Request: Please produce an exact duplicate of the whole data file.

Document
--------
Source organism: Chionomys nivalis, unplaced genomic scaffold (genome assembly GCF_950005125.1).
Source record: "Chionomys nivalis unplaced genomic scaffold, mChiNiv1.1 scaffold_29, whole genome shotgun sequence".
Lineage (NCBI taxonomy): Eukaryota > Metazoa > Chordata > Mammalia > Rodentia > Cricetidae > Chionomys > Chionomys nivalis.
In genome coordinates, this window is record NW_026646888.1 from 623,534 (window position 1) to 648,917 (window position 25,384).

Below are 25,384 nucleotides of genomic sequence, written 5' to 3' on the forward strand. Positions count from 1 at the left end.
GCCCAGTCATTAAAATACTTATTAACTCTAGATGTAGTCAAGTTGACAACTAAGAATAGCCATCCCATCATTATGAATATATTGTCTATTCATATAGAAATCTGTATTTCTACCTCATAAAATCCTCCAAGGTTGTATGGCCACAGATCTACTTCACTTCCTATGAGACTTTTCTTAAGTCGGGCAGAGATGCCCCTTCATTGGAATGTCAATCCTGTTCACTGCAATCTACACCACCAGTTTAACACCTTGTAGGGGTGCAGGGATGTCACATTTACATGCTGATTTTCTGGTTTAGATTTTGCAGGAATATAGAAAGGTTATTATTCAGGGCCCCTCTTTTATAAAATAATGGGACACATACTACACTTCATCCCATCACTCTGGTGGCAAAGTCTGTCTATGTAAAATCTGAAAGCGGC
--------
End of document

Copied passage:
Source organism: Chionomys nivalis, unplaced genomic scaffold (genome assembly GCF_950005125.1).
Source record: "Chionomys nivalis unplaced genomic scaffold, mChiNiv1.1 scaffold_29, whole genome shotgun sequence".
Lineage (NCBI taxonomy): Eukaryota > Metazoa > Chordata > Mammalia > Rodentia > Cricetidae > Chionomys > Chionomys nivalis.
In genome coordinates, this window is record NW_026646888.1 from 623,534 (window position 1) to 648,917 (window position 25,384).

Below are 25,384 nucleotides of genomic sequence, written 5' to 3' on the forward strand. Positions count from 1 at the left end.
GCCCAGTCATTAAAATACTTATTAACTCTAGATGTAGTCAAGTTGACAACTAAGAATAGCCATCCCATCATTATGAATATATTGTCTATTCATATAGAAATCTGTATTTCTACCTCATAAAATCCTCCAAGGTTGTATGGCCACAGATCTACTTCACTTCCTATGAGACTTTTCTTAAGTCGGGCAGAGATGCCCCTTCATTGGAATGTCAATCCTGTTCACTGCAATCTACACCACCAGTTTAACACCTTGTAGGGGTGCAGGGATGTCACATTTACATGCTGATTTTCTGGTTTAGATTTTGCAGGAATATAGAAAGGTTATTATTCAGGGCCCCTCTTTTATAAAATAATGGGACACATACTACACTTCATCCCATCACTCTGGTGGCAAAGTCTGTCTATGTAAAATCTGAAAGCGGC